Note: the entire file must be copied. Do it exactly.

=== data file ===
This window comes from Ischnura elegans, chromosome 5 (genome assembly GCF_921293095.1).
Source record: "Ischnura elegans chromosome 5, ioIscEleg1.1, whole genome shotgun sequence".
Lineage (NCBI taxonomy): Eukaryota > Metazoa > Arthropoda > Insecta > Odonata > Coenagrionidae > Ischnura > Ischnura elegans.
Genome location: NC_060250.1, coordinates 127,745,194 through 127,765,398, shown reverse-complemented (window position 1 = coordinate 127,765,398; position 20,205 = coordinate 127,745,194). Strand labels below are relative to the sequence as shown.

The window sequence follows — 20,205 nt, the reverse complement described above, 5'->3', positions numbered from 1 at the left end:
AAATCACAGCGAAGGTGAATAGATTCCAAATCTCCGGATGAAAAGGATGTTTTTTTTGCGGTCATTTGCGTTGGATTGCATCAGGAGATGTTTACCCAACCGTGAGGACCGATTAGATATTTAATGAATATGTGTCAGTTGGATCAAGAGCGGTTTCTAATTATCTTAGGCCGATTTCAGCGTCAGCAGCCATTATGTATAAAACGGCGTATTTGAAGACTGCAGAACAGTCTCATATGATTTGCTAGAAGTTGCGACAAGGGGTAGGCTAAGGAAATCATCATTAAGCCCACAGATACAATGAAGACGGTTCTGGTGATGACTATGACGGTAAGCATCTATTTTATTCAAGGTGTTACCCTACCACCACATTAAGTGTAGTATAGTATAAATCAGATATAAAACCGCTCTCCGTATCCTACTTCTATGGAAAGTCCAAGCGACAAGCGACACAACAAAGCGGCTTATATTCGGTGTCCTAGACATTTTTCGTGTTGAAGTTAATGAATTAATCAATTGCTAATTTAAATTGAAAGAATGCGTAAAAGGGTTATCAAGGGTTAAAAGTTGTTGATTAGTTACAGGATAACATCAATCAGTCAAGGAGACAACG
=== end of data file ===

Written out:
This window comes from Ischnura elegans, chromosome 5 (genome assembly GCF_921293095.1).
Source record: "Ischnura elegans chromosome 5, ioIscEleg1.1, whole genome shotgun sequence".
Lineage (NCBI taxonomy): Eukaryota > Metazoa > Arthropoda > Insecta > Odonata > Coenagrionidae > Ischnura > Ischnura elegans.
Genome location: NC_060250.1, coordinates 127,745,194 through 127,765,398, shown reverse-complemented (window position 1 = coordinate 127,765,398; position 20,205 = coordinate 127,745,194). Strand labels below are relative to the sequence as shown.

The window sequence follows — 20,205 nt, the reverse complement described above, 5'->3', positions numbered from 1 at the left end:
AAATCACAGCGAAGGTGAATAGATTCCAAATCTCCGGATGAAAAGGATGTTTTTTTTGCGGTCATTTGCGTTGGATTGCATCAGGAGATGTTTACCCAACCGTGAGGACCGATTAGATATTTAATGAATATGTGTCAGTTGGATCAAGAGCGGTTTCTAATTATCTTAGGCCGATTTCAGCGTCAGCAGCCATTATGTATAAAACGGCGTATTTGAAGACTGCAGAACAGTCTCATATGATTTGCTAGAAGTTGCGACAAGGGGTAGGCTAAGGAAATCATCATTAAGCCCACAGATACAATGAAGACGGTTCTGGTGATGACTATGACGGTAAGCATCTATTTTATTCAAGGTGTTACCCTACCACCACATTAAGTGTAGTATAGTATAAATCAGATATAAAACCGCTCTCCGTATCCTACTTCTATGGAAAGTCCAAGCGACAAGCGACACAACAAAGCGGCTTATATTCGGTGTCCTAGACATTTTTCGTGTTGAAGTTAATGAATTAATCAATTGCTAATTTAAATTGAAAGAATGCGTAAAAGGGTTATCAAGGGTTAAAAGTTGTTGATTAGTTACAGGATAACATCAATCAGTCAAGGAGACAACG